Character and Child Development

Having recently returned from the Philippines, planning our 2013 High Five Hope events in Davao, Cebu, and Manila, I was reflecting on a great book I read during my travels, How Children Succeed: Grit, Curiosity and the Hidden Power of Character.  The research and lessons in this book directly relate to our mission at High Five Hope.  The book challenges the perceptions about what really matters in child development.  The author, Paul Tough, contends that the qualities that matter most for children and success have more to do with character: abilities like perseverance, curiosity, conscientiousness, self-discipline and optimism.

Sound familiar?  Well if you are familiar with the five values of High Five Hope – teamwork, well-being, honesty, commitment, respect – you’ll see the correlation to Paul Tough’s research.  One of my favorite quotes from the book:

“Habit and character are essentially the same thing … It’s not like some kids are good and some kids are bad.  Some kids have good habits and some have bad habits.  Kids understand it when you put it that way because they know that habits might be hard to change, but they’re not impossible to change.”

I think this speaks to the very core of our mission to serve kids in need – this is all about hope.  Kids know they can get better, they know they can improve their lives, and what we do with High Five Hope is to create the opportunity for kids to practice this.

Over the past years we’ve seen this really work.  We’ve seen “bad” kids improve their lives, find legitimate jobs, finish school, and get scholarships in some cases.  I do not believe in the concept of a “bad kid” – I believe everyone’s character has the opportunity to change.  Even those children ‘at the margin’, kids suffering in extreme poverty, homelessness and abuse.  Thankfully, a bunch of actual scientists in this book agreed 🙂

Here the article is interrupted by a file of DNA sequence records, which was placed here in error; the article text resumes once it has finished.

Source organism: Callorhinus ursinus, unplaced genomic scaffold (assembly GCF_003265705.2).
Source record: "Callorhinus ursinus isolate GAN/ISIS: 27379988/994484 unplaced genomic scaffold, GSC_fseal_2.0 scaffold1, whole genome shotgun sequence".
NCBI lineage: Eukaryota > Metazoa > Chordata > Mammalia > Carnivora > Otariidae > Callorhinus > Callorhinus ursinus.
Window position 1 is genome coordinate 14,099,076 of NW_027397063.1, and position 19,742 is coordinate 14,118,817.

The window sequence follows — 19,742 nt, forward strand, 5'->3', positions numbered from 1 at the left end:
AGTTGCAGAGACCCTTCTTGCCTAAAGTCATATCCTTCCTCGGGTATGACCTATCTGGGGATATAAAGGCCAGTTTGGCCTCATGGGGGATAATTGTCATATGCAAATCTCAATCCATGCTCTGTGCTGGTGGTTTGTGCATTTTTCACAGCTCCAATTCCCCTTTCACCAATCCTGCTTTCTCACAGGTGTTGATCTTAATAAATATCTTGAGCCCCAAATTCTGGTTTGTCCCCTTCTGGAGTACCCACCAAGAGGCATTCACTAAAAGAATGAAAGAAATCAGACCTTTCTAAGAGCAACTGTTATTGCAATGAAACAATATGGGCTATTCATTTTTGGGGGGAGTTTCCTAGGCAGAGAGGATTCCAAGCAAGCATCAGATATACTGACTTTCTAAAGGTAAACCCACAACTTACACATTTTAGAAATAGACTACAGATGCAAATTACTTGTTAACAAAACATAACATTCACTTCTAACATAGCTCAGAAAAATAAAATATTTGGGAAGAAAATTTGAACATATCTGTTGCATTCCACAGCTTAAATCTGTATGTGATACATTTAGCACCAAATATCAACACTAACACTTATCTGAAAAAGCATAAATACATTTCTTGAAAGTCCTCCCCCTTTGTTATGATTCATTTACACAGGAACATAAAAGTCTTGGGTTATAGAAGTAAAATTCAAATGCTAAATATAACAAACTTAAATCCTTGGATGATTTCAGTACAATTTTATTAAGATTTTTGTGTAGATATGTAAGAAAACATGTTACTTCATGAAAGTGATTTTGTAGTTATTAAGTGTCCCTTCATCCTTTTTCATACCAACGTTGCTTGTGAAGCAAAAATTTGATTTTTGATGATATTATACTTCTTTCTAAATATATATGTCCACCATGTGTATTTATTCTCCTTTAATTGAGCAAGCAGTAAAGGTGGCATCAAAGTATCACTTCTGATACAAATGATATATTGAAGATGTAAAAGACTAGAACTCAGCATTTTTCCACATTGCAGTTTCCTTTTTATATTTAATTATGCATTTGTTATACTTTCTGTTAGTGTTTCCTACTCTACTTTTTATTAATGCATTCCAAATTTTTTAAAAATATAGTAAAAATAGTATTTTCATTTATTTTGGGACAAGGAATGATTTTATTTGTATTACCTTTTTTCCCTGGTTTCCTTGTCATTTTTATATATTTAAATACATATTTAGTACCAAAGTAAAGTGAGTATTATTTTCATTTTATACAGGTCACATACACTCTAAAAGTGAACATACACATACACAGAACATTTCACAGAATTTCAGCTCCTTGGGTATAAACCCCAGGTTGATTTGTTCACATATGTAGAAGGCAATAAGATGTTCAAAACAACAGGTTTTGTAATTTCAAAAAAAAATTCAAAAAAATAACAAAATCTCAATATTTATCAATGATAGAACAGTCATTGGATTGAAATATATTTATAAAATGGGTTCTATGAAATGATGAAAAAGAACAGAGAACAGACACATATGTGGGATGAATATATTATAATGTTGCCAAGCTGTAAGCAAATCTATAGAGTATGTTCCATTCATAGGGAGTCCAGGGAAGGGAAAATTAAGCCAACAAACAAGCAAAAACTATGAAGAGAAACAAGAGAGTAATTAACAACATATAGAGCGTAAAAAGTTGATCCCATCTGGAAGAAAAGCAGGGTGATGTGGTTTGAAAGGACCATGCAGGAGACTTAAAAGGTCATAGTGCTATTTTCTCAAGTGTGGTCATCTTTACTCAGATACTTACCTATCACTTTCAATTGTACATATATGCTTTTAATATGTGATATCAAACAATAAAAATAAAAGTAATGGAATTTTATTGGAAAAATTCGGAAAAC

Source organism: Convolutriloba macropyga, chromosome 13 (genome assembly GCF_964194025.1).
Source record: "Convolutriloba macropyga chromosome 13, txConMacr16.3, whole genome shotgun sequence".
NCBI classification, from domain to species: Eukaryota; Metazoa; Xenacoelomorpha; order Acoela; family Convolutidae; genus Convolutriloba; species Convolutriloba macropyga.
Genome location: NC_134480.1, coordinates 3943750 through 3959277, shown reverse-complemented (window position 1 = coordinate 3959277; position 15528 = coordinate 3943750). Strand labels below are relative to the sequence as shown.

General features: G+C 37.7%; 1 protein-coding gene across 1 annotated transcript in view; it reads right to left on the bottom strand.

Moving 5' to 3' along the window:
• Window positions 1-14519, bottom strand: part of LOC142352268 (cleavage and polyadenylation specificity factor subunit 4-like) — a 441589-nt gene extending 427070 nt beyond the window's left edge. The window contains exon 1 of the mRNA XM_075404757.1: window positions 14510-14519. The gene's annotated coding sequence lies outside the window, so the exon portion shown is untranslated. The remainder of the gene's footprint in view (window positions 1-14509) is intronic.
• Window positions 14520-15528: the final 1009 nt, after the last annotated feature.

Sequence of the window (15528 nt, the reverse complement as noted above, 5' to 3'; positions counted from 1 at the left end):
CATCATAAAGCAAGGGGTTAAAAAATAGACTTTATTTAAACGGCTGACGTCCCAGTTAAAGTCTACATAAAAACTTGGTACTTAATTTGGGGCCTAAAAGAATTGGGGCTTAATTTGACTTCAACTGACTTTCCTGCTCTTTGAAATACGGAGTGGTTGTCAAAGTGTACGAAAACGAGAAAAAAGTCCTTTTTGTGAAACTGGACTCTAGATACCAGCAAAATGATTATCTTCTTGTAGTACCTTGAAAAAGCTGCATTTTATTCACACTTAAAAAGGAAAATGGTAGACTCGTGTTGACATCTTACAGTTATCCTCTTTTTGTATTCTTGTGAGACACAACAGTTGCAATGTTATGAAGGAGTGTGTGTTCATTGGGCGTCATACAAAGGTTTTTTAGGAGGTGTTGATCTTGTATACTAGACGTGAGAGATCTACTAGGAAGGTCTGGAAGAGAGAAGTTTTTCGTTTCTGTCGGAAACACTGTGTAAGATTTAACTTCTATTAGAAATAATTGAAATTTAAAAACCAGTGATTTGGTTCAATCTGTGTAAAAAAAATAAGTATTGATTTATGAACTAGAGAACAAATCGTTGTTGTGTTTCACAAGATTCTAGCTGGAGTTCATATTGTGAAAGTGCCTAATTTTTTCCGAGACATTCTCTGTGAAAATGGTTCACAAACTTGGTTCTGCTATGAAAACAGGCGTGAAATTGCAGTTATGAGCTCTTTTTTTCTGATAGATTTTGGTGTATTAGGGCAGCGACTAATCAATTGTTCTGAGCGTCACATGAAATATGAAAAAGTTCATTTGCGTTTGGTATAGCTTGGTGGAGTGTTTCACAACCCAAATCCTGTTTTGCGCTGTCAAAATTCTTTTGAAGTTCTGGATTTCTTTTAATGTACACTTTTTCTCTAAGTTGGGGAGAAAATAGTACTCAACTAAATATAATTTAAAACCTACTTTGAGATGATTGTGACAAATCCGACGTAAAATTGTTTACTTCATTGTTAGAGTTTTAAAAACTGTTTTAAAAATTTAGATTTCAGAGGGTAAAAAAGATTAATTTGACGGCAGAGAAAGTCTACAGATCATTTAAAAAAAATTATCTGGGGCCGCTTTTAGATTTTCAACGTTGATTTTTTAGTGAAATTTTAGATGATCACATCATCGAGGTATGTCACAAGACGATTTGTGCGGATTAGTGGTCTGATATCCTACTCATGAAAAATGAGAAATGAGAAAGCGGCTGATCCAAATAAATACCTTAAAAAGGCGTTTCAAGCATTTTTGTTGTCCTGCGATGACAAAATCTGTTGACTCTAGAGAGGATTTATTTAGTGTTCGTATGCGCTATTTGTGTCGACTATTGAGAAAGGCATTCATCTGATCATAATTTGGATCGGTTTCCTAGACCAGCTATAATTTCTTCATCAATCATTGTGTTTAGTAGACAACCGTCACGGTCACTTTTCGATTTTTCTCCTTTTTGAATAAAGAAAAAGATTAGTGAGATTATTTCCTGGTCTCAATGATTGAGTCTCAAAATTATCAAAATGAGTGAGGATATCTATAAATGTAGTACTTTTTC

“For many of us, character refers to something innate and unchanging, a core set of attributes that define one’s very essence.  Seligman and Peterson defined character in a different way: a set of abilities or strengths that are very much changeable – entirely malleable, in fact.  They are skills you can learn; they are skills you can practice; and they are skills you can teach.”

It is reassuring frankly, to read an acclaimed and recognized book, with sound research, that supports our design intent behind High Five Hope.

But it’s also important to recognize that it’s the collective effort of what we do — from the program, to the volunteers, to the partners, to the coaches — that allows us to make a positive impact.

I was reminded of this in another book I frequently re-read, InsideOut Coaching, there’s a quote that similarly supports the importance of sports, specifically the role of the coach, in helping to develop children in a positive and powerful way:

“Outside of parenting there might not be a better platform than coaching to transform boys and girls into healthy and thriving men and women.”

But the author, Joe Ehrmann (a truly remarkable person), is clear to point out that:

“Sports may be the perfect venue in which to build character.  But sports don’t build character unless a coach possesses character and intentionally teaches it”

This is an important point and the role of the coach is crucial, particularly in our program since our coaches are not only there to instruct and teach about a given sport, but to encourage, connect, affirm, empathize and inspire the H5H kids with the right values.

This Fall I will be re-writing our ‘Coaches Training Kit’ for High Five Hope, taking the learnings of our past five years and incorporating these lessons and experience into how to use every practice, every game, every opportunity we have with the H5H kids to deliver the core values of our program.  Which in turn will help the kids to build the right habits, a strong character and a solid foundation of hope, to boost their lives in a positive direction.

At our H5H Summer Hope Festival in Davao this year, I thought the headline of the Mindanao Times article on the right (we were the front page story!) captures this perfectly.  It’s more – much more – than just sports.

 

I’m so proud of how far we have come, of the hundreds of childrens lives we have impacted, and of the future we have before us.  And it impacts us all, not just the kids.  As the author James Baldwin eloquently said:

“For these are all our children. We will all profit by, or pay for, whatever they become.”

Here’s to grit, to curiosity, to character and to the incredible potential for children to grow, to change and to leave their mark on the world.

Bill